While you might enjoy a challenging run-bike-run duathlon in winter, triathlon is really a summer sport. The weather on the day can make a big difference to how much you enjoy the experience. So, for that reason, planning when (and where you do your first race) is important. The bulk of triathlon events in the UK tend to start in May and run through to late September. If you’re looking to race outside these months, perhaps consider a trip abroad to sunnier climes. It’s also worth considering your training in the build-up. Training through spring and early summer for an event might be a lot more favourable to slogging it out in the depths of winter.
If you’re based in the UK, there are hundreds of events you can do every year without having to travel abroad for your first triathlon. To compete in the UK, you won’t need to fly or ship your bike, or sort out accommodation, so it is likely to be cheaper. However, you also won’t be guaranteed to have the sun on your back, a warm swim, or a smooth road surface to pedal on. So, whether you compete overseas for your first triathlon, or stay in the UK is down to personal preference. Just be advised, that there is already a lot of logistics to think about for your first tri and travelling overseas adds to this.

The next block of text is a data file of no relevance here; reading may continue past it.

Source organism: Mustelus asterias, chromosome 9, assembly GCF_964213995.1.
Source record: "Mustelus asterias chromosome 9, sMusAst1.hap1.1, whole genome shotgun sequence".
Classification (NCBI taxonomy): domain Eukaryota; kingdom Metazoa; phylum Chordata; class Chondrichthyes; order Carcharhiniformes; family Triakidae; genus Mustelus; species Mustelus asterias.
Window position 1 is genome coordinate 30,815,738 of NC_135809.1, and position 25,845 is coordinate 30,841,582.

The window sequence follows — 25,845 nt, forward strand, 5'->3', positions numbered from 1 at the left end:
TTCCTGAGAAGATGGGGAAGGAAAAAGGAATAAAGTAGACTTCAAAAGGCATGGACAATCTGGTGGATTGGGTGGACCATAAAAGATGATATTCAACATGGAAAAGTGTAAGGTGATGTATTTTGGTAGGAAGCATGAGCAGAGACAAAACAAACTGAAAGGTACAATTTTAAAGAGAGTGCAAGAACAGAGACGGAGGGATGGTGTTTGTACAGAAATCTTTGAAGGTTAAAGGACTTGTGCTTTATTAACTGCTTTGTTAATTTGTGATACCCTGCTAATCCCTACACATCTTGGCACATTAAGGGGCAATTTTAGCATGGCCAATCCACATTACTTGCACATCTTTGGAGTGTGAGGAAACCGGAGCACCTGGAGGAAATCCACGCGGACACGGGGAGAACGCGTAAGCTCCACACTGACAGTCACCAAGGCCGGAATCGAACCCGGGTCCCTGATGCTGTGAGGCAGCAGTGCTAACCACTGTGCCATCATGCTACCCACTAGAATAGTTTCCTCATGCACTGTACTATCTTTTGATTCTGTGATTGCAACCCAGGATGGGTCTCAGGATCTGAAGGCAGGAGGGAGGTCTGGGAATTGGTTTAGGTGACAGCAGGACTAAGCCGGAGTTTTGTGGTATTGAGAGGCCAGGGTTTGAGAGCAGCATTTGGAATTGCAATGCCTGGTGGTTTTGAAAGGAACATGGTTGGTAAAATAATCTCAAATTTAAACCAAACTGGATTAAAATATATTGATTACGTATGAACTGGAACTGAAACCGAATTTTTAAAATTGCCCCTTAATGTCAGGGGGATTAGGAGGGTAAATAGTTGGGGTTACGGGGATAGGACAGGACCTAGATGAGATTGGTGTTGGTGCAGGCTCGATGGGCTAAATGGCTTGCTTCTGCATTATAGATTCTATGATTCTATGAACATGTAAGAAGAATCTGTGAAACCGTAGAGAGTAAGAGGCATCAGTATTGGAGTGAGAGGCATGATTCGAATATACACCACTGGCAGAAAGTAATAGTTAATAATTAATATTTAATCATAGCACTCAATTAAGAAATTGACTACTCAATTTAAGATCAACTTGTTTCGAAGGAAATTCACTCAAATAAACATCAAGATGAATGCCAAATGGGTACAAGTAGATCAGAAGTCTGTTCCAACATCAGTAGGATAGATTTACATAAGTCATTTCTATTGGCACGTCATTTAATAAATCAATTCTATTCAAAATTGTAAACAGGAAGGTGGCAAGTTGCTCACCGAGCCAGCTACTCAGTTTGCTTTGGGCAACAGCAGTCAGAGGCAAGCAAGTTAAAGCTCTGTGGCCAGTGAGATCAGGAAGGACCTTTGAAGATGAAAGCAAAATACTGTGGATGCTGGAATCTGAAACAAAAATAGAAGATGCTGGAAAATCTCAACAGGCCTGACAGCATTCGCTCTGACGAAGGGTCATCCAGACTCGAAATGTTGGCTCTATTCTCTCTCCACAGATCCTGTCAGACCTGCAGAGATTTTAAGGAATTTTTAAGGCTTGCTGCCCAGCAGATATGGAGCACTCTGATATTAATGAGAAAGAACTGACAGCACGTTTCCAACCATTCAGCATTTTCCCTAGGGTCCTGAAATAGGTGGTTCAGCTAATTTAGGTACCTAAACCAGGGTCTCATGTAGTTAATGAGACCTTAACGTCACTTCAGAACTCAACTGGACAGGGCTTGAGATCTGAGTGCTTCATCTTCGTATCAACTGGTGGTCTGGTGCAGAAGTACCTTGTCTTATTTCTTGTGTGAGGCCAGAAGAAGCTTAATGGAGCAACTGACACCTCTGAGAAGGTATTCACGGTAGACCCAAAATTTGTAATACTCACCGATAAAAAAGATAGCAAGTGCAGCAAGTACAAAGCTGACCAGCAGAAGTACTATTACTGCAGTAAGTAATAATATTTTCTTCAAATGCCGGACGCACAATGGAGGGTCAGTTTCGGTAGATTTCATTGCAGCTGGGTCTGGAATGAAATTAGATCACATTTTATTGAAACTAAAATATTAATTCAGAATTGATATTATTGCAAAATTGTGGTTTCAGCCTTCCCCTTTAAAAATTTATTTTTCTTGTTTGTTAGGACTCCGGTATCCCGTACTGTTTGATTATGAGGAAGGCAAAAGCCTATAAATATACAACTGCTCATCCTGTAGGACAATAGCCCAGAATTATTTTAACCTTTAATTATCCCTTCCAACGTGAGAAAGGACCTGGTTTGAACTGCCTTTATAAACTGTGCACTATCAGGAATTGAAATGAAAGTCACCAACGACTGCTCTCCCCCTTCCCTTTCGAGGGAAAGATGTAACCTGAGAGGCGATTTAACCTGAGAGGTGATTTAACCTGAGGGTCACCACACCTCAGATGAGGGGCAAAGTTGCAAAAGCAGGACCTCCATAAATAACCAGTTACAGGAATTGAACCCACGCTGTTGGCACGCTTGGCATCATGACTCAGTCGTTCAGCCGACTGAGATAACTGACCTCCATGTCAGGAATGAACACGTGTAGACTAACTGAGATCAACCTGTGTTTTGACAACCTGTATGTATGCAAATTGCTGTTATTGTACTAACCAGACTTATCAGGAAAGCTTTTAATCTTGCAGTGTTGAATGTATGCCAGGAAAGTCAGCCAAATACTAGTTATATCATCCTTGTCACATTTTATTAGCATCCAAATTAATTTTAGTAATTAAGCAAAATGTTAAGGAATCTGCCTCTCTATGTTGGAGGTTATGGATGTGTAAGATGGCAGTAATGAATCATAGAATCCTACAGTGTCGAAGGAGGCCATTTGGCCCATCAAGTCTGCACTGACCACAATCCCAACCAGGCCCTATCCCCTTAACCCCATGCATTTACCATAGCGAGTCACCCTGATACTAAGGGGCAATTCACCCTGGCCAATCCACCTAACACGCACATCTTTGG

While making an Iron distance triathlon your first triathlon is unlikely to result in you performing your best, if you are truly motivated by Ironman, and have a limited window in which to compete, then it wouldn’t be right to talk you out of it. The challenge with Ironman is the amount of training it takes to get in shape to swim 2.4 miles, cycle 112 miles and run 26.2 miles. Even if you do use signing up for an Ironman as your training motivation, it might, therefore, be worth slotting in some shorter distance events during the build-up. While you could simulate distances during training sessions, nothing quite matches the experience of being in a race environment with other competitors.
You should be able to find and enter almost any triathlon online with a quick search.
The British Triathlon website has a page listing thousands of UK events. You can search them by date, time or location. Popular listings websites such as Race Check, Find A Race and Let’s Do This also provide information for hundreds of endurance events. And not just triathlons! There are also duathlons, swim-run races and other multisport events you can take part in.